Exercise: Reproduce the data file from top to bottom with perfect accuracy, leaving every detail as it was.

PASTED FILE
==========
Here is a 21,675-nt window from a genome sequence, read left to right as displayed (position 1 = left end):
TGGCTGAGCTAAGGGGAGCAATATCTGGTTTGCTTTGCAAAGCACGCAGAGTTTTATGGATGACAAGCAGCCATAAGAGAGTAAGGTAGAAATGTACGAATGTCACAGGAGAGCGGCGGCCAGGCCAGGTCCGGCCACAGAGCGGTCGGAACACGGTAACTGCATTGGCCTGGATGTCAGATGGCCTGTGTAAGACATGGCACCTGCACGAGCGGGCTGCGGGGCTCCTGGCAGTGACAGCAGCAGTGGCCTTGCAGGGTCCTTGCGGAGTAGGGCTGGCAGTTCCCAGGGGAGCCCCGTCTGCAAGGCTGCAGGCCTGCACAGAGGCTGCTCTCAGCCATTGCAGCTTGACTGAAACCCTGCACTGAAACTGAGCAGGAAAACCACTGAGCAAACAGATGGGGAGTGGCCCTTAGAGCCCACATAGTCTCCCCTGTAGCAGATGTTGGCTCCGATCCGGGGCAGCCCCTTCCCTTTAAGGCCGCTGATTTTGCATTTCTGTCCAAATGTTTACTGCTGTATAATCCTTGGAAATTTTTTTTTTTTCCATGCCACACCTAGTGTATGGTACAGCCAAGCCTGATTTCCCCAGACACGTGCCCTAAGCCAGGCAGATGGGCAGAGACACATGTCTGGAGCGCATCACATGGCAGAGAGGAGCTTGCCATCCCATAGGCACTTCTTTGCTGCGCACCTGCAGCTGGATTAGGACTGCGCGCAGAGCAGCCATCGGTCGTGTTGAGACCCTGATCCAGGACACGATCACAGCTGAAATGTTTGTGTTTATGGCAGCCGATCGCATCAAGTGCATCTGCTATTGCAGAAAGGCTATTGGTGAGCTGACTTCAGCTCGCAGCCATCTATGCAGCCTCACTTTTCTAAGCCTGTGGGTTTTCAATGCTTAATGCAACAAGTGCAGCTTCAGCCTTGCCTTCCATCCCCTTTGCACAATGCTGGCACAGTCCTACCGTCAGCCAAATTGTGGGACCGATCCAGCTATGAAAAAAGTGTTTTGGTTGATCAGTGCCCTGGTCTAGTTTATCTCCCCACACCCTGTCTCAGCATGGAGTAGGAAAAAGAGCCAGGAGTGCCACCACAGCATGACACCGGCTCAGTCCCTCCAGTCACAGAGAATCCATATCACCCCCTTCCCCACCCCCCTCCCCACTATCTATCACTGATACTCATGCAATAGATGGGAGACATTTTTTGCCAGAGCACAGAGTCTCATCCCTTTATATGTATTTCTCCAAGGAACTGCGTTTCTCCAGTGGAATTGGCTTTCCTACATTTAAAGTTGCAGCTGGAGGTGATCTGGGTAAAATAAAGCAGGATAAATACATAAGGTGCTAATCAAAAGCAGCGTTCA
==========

Here is a 21,675-nt window from a genome sequence, read left to right as displayed (position 1 = left end):
TGGCTGAGCTAAGGGGAGCAATATCTGGTTTGCTTTGCAAAGCACGCAGAGTTTTATGGATGACAAGCAGCCATAAGAGAGTAAGGTAGAAATGTACGAATGTCACAGGAGAGCGGCGGCCAGGCCAGGTCCGGCCACAGAGCGGTCGGAACACGGTAACTGCATTGGCCTGGATGTCAGATGGCCTGTGTAAGACATGGCACCTGCACGAGCGGGCTGCGGGGCTCCTGGCAGTGACAGCAGCAGTGGCCTTGCAGGGTCCTTGCGGAGTAGGGCTGGCAGTTCCCAGGGGAGCCCCGTCTGCAAGGCTGCAGGCCTGCACAGAGGCTGCTCTCAGCCATTGCAGCTTGACTGAAACCCTGCACTGAAACTGAGCAGGAAAACCACTGAGCAAACAGATGGGGAGTGGCCCTTAGAGCCCACATAGTCTCCCCTGTAGCAGATGTTGGCTCCGATCCGGGGCAGCCCCTTCCCTTTAAGGCCGCTGATTTTGCATTTCTGTCCAAATGTTTACTGCTGTATAATCCTTGGAAATTTTTTTTTTTTCCATGCCACACCTAGTGTATGGTACAGCCAAGCCTGATTTCCCCAGACACGTGCCCTAAGCCAGGCAGATGGGCAGAGACACATGTCTGGAGCGCATCACATGGCAGAGAGGAGCTTGCCATCCCATAGGCACTTCTTTGCTGCGCACCTGCAGCTGGATTAGGACTGCGCGCAGAGCAGCCATCGGTCGTGTTGAGACCCTGATCCAGGACACGATCACAGCTGAAATGTTTGTGTTTATGGCAGCCGATCGCATCAAGTGCATCTGCTATTGCAGAAAGGCTATTGGTGAGCTGACTTCAGCTCGCAGCCATCTATGCAGCCTCACTTTTCTAAGCCTGTGGGTTTTCAATGCTTAATGCAACAAGTGCAGCTTCAGCCTTGCCTTCCATCCCCTTTGCACAATGCTGGCACAGTCCTACCGTCAGCCAAATTGTGGGACCGATCCAGCTATGAAAAAAGTGTTTTGGTTGATCAGTGCCCTGGTCTAGTTTATCTCCCCACACCCTGTCTCAGCATGGAGTAGGAAAAAGAGCCAGGAGTGCCACCACAGCATGACACCGGCTCAGTCCCTCCAGTCACAGAGAATCCATATCACCCCCTTCCCCACCCCCCTCCCCACTATCTATCACTGATACTCATGCAATAGATGGGAGACATTTTTTGCCAGAGCACAGAGTCTCATCCCTTTATATGTATTTCTCCAAGGAACTGCGTTTCTCCAGTGGAATTGGCTTTCCTACATTTAAAGTTGCAGCTGGAGGTGATCTGGGTAAAATAAAGCAGGATAAATACATAAGGTGCTAATCAAAAGCAGCGTTCA